Susan Sey is the author of scintillating contemporary romances and she’s also one of the fabulous Romance Bandits. We are excited to welcome her back to Romance University! Scroll down to the “Question” for details of her giveaway.
This is such a handy phrase. It’s an athletic term originally, and in that context, it refers to athletes who go out on the field and give their all for their team despite being injured. Gymnast Kerri Strug sticking the landing for a 1996 Olympic gold medal is one of my favorite examples of playing hurt. She crushed her last vault in Atlanta, shot her team into first place, then was actually carried off the battle field in glory by her beaming coach. To this day, when my sisters and I want to call attention to whatever tragic sacrifice we’ve just made on behalf of others, we throw up our arms and hop around on one foot. (Dignity isn’t especially revered in our family, no. Why do you ask?)
In the snarky, Urban Dictionary sense, playing hurt refers to a person’s ability to party like a rock star but still function at work the next day. For example, several years ago now, I went home for one of my sisters’ bachelorette parties. I managed to somehow forget that (as I’d been either pregnant or nursing a child for the better part of the previous five years) I hadn’t had a drink in ages, and I let my very solicitous sisters refill my drink every time they refilled theirs. This was the night BEFORE the actual party, mind you, when it was just us girls sitting around the kitchen table catching up over a couple bottles of wine. I won’t go into detail on the consequences of this poor decision (you’re welcome) but suffice it to say that I was playing desperately hurt at the actual bachelorette party the next night. But I showed up. I was there. I played through the pain of a vicious hangover because keeping track of your sister’s tiara, her purse, her guests and her virtue is what a good sister does at a bachelorette party. Especially when she can no longer look an adult beverage in the face.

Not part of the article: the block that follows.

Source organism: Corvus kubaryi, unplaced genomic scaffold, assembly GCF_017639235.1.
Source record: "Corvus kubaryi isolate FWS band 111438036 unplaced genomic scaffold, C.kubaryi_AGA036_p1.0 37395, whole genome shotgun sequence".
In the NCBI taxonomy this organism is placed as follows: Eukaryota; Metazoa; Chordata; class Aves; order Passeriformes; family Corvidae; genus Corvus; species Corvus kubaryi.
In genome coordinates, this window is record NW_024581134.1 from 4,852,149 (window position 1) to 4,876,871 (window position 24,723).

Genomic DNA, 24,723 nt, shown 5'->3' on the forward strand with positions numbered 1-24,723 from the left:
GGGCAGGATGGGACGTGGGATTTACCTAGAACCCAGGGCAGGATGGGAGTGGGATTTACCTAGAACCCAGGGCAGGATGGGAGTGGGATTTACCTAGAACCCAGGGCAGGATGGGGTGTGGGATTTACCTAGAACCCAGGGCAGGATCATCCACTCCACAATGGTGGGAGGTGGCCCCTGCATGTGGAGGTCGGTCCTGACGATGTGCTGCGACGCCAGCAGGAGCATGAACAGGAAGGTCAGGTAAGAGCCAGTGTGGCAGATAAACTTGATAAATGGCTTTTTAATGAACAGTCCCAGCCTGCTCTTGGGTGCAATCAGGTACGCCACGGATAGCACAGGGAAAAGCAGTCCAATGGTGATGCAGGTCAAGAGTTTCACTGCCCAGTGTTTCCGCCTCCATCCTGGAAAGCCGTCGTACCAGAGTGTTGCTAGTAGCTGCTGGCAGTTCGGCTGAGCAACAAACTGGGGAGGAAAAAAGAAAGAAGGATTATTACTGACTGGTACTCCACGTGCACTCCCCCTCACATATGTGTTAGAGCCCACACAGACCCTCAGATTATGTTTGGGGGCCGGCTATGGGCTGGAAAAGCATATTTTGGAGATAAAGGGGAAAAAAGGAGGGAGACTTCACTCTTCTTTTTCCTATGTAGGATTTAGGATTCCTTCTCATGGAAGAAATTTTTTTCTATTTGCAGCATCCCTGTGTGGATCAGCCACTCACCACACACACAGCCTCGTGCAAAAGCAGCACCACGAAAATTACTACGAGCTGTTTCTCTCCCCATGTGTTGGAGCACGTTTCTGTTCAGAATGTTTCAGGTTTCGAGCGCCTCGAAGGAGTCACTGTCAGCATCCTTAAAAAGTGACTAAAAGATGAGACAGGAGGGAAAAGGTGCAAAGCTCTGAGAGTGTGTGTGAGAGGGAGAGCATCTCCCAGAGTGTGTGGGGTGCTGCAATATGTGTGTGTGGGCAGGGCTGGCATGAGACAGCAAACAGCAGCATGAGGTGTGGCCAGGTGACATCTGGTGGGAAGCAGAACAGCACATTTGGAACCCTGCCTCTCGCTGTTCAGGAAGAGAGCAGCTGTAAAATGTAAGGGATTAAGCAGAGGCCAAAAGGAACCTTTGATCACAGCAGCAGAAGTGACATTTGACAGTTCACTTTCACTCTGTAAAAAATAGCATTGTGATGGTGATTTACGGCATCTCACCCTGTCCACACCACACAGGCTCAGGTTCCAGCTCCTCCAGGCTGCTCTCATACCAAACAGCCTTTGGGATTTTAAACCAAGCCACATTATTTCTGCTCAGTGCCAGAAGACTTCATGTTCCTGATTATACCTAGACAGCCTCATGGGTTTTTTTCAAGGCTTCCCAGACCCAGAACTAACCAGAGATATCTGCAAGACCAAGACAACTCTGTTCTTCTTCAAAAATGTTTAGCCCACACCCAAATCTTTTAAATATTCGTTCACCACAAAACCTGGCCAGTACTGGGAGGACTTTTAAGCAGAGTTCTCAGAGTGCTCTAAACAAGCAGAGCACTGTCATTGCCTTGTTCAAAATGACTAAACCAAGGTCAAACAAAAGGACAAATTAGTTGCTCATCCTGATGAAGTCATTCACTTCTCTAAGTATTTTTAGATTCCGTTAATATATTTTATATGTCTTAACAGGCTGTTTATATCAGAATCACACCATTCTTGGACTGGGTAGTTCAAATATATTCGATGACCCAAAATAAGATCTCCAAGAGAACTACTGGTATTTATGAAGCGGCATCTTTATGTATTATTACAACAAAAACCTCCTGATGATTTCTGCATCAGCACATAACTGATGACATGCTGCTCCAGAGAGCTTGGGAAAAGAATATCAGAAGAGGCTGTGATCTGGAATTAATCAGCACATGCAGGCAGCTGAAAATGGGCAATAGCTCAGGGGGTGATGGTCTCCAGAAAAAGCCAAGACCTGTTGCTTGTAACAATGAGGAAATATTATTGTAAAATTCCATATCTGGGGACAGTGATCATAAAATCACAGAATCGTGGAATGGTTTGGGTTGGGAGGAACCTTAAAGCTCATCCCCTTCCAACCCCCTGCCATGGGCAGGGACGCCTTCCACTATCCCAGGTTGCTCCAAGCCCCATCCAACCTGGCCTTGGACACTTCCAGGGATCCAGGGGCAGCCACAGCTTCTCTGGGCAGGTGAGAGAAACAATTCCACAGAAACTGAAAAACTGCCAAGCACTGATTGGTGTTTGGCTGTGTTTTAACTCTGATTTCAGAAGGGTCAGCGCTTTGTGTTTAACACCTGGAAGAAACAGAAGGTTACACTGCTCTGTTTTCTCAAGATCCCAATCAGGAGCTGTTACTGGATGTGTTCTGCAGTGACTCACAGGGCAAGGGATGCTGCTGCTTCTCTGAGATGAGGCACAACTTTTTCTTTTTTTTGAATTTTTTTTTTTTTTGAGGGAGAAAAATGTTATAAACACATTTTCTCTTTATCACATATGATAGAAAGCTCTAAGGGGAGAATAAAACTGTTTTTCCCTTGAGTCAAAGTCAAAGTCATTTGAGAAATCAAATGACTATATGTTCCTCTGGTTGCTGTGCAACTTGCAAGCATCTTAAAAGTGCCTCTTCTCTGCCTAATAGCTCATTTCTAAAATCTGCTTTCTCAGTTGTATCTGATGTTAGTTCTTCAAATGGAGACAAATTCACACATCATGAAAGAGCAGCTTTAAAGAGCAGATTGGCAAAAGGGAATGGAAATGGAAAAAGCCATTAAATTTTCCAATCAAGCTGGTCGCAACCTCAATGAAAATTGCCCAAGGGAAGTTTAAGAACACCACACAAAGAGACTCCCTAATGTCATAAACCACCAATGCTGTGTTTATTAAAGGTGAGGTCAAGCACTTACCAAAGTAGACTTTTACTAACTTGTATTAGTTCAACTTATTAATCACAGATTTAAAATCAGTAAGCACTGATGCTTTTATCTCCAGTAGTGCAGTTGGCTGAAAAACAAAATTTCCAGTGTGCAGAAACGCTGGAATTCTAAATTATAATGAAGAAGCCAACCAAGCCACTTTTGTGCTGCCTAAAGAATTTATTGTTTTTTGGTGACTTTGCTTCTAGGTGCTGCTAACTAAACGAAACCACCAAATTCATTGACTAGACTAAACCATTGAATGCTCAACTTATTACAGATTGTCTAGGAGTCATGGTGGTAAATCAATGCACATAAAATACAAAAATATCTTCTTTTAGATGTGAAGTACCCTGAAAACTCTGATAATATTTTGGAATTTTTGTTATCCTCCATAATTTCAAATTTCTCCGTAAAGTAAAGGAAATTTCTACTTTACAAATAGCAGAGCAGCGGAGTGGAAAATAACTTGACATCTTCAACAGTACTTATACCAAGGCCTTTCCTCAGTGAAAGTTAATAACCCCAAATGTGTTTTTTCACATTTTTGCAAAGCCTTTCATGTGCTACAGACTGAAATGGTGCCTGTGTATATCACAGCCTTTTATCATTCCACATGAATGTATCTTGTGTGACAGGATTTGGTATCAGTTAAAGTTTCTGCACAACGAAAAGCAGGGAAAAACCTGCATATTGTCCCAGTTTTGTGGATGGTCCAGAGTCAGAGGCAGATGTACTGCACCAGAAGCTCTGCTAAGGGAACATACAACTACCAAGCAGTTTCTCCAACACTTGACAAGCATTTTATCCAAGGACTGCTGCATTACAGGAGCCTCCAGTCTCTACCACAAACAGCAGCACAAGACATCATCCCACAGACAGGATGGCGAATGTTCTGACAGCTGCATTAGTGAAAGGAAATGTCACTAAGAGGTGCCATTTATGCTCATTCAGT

Obviously, my ability to soldier through an epic hangover isn’t in the same league as Kerri Strug’s strength, discipline and commitment to her team. We aren’t cut from the same cloth, Kerri and I, but these instances of playing hurt are, I would argue, stitched together with a common thread. And that thread is love.
As a romance novelist, I think about love a lot. And in my considered opinion, love doesn’t get nearly the credit it deserves. When athletes play hurt, we applaud the physical strength and mental discipline it takes to do this difficult thing. But we often forget to ask ourselves why they do it. The answer is simple: Love. They love their teammates. They love their coach. They love their fans. They love the machine they’re an integral piece of, and they refuse to let any of their beloveds down by not taking up their oar when it comes time to row.
For his book War, Sebastian Junger spent 15 months in Afghanistan, embedded with a company of soldiers. These were incredibly young men in an impossibly dangerous situation. It’s not a book in which you’d expect to hear much about love but Junger puts his finger on it when he says, “The Army might screw you and your girlfriend might dump you and the enemy might kill you, but the shared commitment to safeguard one another’s lives is unnegotiable and only deepens with time. The willingness to die for another person is a form of love that even religions fail to inspire, and the experience of it changes a person profoundly.”